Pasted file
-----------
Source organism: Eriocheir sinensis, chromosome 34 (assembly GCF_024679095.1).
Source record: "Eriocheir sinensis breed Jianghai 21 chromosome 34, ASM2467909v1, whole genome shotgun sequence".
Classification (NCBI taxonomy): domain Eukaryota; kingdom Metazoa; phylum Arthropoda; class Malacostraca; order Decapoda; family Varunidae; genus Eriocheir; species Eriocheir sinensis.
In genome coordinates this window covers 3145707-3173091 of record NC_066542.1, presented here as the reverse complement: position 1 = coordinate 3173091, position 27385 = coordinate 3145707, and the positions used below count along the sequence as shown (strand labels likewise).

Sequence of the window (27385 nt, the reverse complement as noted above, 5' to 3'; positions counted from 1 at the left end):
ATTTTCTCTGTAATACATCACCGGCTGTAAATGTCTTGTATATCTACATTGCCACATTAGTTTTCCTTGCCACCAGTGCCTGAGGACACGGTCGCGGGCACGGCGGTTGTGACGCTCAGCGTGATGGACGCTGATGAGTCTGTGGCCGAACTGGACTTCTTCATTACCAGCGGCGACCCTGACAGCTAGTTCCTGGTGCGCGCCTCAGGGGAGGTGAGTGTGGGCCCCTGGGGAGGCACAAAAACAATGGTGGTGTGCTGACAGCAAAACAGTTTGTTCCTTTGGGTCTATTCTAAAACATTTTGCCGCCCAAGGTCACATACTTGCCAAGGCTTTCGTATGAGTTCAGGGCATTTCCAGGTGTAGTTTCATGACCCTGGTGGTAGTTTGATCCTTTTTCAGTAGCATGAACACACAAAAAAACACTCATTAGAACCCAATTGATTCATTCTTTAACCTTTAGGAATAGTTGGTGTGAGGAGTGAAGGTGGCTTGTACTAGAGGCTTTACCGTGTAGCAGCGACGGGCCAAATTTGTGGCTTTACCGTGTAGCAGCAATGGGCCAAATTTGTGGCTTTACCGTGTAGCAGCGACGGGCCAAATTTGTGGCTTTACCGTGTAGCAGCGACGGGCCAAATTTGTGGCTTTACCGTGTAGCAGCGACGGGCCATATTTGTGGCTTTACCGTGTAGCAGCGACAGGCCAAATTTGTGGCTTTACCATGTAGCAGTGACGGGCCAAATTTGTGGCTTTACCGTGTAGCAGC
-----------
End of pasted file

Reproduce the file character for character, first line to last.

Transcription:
Source organism: Eriocheir sinensis, chromosome 34 (assembly GCF_024679095.1).
Source record: "Eriocheir sinensis breed Jianghai 21 chromosome 34, ASM2467909v1, whole genome shotgun sequence".
Classification (NCBI taxonomy): domain Eukaryota; kingdom Metazoa; phylum Arthropoda; class Malacostraca; order Decapoda; family Varunidae; genus Eriocheir; species Eriocheir sinensis.
In genome coordinates this window covers 3145707-3173091 of record NC_066542.1, presented here as the reverse complement: position 1 = coordinate 3173091, position 27385 = coordinate 3145707, and the positions used below count along the sequence as shown (strand labels likewise).

Sequence of the window (27385 nt, the reverse complement as noted above, 5' to 3'; positions counted from 1 at the left end):
ATTTTCTCTGTAATACATCACCGGCTGTAAATGTCTTGTATATCTACATTGCCACATTAGTTTTCCTTGCCACCAGTGCCTGAGGACACGGTCGCGGGCACGGCGGTTGTGACGCTCAGCGTGATGGACGCTGATGAGTCTGTGGCCGAACTGGACTTCTTCATTACCAGCGGCGACCCTGACAGCTAGTTCCTGGTGCGCGCCTCAGGGGAGGTGAGTGTGGGCCCCTGGGGAGGCACAAAAACAATGGTGGTGTGCTGACAGCAAAACAGTTTGTTCCTTTGGGTCTATTCTAAAACATTTTGCCGCCCAAGGTCACATACTTGCCAAGGCTTTCGTATGAGTTCAGGGCATTTCCAGGTGTAGTTTCATGACCCTGGTGGTAGTTTGATCCTTTTTCAGTAGCATGAACACACAAAAAAACACTCATTAGAACCCAATTGATTCATTCTTTAACCTTTAGGAATAGTTGGTGTGAGGAGTGAAGGTGGCTTGTACTAGAGGCTTTACCGTGTAGCAGCGACGGGCCAAATTTGTGGCTTTACCGTGTAGCAGCAATGGGCCAAATTTGTGGCTTTACCGTGTAGCAGCGACGGGCCAAATTTGTGGCTTTACCGTGTAGCAGCGACGGGCCAAATTTGTGGCTTTACCGTGTAGCAGCGACGGGCCATATTTGTGGCTTTACCGTGTAGCAGCGACAGGCCAAATTTGTGGCTTTACCATGTAGCAGTGACGGGCCAAATTTGTGGCTTTACCGTGTAGCAGC